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The act of walking has been described as a controlled fall in which a person leans forward and out-of-balance in order to initiate motion.  For me, making art is like walking.  It involves leaning into the unknown — alive with anticipation, but with a sense of destination.

I began to make artworks at the same time that I began to practice meditation. These two practices, the receptive and the active, have anchored and informed my creative life.  My path has led me to work in both two and three dimensions — to employ a wide range of materials, and to originate unusual treatments.

My paintings seem to grow like crystals, whose multiple layers alternately obscure and reveal.  They are mysterious environments where a person is free to move about as if out-of-body, drawn and released by the pulse of color and energy of line.   Within them “abstraction” gives way to “freedom” as viewers wrap themselves in a vibration of color that is almost musical.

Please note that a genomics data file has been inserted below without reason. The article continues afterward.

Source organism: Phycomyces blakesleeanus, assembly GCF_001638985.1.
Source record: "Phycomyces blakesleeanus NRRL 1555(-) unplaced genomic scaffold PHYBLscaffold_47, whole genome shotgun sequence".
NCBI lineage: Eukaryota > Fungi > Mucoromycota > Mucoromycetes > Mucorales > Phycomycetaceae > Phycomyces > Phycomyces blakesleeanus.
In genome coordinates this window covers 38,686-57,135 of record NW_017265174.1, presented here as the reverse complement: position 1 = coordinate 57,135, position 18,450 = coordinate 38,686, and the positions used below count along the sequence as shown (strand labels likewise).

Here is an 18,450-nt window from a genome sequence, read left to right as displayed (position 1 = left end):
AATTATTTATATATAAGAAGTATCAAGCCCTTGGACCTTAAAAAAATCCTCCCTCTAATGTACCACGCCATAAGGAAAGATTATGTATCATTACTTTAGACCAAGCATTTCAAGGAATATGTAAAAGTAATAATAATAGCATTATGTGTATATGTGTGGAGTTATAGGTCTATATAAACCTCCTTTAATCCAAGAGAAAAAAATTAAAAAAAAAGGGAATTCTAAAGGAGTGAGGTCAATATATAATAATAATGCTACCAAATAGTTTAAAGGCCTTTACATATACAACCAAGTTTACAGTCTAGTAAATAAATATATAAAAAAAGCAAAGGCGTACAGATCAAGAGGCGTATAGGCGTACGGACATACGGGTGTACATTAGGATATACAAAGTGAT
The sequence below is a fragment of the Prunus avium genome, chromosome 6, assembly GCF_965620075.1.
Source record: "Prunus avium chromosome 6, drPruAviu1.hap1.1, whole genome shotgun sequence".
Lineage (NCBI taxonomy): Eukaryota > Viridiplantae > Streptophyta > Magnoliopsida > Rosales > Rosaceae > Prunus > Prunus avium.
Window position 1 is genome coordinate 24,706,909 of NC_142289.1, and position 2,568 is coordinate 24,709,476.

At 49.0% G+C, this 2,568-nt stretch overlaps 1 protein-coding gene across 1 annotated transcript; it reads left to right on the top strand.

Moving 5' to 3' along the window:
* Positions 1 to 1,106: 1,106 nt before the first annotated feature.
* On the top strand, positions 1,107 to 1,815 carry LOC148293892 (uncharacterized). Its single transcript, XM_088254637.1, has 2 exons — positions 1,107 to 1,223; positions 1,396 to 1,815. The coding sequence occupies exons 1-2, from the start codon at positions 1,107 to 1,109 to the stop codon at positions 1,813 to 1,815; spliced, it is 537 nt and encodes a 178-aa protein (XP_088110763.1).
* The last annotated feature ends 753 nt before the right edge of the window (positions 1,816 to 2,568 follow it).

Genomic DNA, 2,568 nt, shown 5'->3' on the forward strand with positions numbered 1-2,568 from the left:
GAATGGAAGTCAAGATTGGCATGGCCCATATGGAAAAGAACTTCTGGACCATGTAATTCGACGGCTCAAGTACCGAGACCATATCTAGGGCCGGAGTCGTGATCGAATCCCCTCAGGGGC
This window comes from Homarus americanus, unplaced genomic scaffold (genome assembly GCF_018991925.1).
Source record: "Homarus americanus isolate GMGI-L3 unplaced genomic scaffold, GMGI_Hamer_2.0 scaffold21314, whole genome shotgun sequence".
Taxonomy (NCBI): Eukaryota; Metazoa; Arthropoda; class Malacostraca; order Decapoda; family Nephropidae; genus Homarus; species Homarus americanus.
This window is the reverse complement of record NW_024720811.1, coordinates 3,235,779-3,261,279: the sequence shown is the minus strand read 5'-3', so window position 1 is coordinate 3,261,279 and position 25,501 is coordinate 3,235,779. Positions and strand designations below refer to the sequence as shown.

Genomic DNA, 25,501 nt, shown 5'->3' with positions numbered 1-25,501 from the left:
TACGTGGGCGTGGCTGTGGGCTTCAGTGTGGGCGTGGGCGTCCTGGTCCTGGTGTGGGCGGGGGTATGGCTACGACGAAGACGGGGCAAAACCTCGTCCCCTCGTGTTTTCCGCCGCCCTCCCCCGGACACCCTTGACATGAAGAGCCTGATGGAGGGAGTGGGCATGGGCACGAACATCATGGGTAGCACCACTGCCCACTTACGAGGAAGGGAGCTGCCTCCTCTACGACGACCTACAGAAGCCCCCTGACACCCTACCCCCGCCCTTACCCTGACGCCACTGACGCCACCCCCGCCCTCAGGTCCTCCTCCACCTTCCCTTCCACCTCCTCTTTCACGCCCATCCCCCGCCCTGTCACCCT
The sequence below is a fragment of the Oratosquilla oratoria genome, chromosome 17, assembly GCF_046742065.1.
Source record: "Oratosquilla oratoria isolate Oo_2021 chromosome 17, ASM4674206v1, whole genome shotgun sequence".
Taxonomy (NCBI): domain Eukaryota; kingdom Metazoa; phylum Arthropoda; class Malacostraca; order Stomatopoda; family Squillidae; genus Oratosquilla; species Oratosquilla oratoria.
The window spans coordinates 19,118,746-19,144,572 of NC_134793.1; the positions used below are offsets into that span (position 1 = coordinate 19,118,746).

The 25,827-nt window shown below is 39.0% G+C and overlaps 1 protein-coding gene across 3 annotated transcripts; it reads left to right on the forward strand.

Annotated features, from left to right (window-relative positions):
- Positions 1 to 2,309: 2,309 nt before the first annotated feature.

By contrast, my sculptures take their place in the world.  They locate us within ourselves and can be understood as tools for centering, grounding, meditation, and healing.  Involving varied materials and processes (carved wood, welded and hammered metals, cast paper or concrete), they are products of time, physical exertion and noise.  When finished, the sculptures become solid and timeless — as if magnetized by a silence that invites us to listen.

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